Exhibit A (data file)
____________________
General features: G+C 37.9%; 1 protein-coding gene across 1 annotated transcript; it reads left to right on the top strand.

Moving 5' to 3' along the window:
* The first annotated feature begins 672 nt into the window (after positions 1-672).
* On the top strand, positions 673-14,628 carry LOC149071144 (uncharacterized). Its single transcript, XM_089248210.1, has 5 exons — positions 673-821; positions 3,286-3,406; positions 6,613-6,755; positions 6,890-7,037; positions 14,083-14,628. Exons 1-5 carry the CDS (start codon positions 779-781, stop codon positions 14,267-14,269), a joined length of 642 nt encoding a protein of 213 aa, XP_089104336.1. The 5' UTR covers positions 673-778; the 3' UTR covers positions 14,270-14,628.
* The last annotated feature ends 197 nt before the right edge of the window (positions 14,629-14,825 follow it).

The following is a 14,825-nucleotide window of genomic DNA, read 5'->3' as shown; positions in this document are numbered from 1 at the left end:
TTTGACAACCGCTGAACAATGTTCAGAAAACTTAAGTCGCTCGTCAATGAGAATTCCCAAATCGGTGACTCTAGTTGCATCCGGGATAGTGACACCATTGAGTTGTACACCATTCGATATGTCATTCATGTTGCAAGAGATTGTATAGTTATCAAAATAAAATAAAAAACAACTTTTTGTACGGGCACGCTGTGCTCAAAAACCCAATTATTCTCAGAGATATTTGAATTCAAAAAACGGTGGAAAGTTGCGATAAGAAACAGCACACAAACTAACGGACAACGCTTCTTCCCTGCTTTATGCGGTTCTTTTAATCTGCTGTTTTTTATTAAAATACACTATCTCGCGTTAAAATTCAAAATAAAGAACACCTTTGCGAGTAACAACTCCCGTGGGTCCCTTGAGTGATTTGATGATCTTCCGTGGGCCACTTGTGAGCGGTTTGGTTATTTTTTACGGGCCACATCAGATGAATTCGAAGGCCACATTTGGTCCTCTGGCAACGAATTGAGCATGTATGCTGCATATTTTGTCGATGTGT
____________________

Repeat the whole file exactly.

General features: G+C 37.9%; 1 protein-coding gene across 1 annotated transcript; it reads left to right on the top strand.

Moving 5' to 3' along the window:
* The first annotated feature begins 672 nt into the window (after positions 1-672).
* On the top strand, positions 673-14,628 carry LOC149071144 (uncharacterized). Its single transcript, XM_089248210.1, has 5 exons — positions 673-821; positions 3,286-3,406; positions 6,613-6,755; positions 6,890-7,037; positions 14,083-14,628. Exons 1-5 carry the CDS (start codon positions 779-781, stop codon positions 14,267-14,269), a joined length of 642 nt encoding a protein of 213 aa, XP_089104336.1. The 5' UTR covers positions 673-778; the 3' UTR covers positions 14,270-14,628.
* The last annotated feature ends 197 nt before the right edge of the window (positions 14,629-14,825 follow it).

The following is a 14,825-nucleotide window of genomic DNA, read 5'->3' as shown; positions in this document are numbered from 1 at the left end:
TTTGACAACCGCTGAACAATGTTCAGAAAACTTAAGTCGCTCGTCAATGAGAATTCCCAAATCGGTGACTCTAGTTGCATCCGGGATAGTGACACCATTGAGTTGTACACCATTCGATATGTCATTCATGTTGCAAGAGATTGTATAGTTATCAAAATAAAATAAAAAACAACTTTTTGTACGGGCACGCTGTGCTCAAAAACCCAATTATTCTCAGAGATATTTGAATTCAAAAAACGGTGGAAAGTTGCGATAAGAAACAGCACACAAACTAACGGACAACGCTTCTTCCCTGCTTTATGCGGTTCTTTTAATCTGCTGTTTTTTATTAAAATACACTATCTCGCGTTAAAATTCAAAATAAAGAACACCTTTGCGAGTAACAACTCCCGTGGGTCCCTTGAGTGATTTGATGATCTTCCGTGGGCCACTTGTGAGCGGTTTGGTTATTTTTTACGGGCCACATCAGATGAATTCGAAGGCCACATTTGGTCCTCTGGCAACGAATTGAGCATGTATGCTGCATATTTTGTCGATGTGT